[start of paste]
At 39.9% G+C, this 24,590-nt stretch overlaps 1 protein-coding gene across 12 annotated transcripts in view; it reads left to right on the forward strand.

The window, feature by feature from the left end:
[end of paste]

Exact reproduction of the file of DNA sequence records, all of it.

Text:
At 39.9% G+C, this 24,590-nt stretch overlaps 1 protein-coding gene across 12 annotated transcripts in view; it reads left to right on the forward strand.

The window, feature by feature from the left end: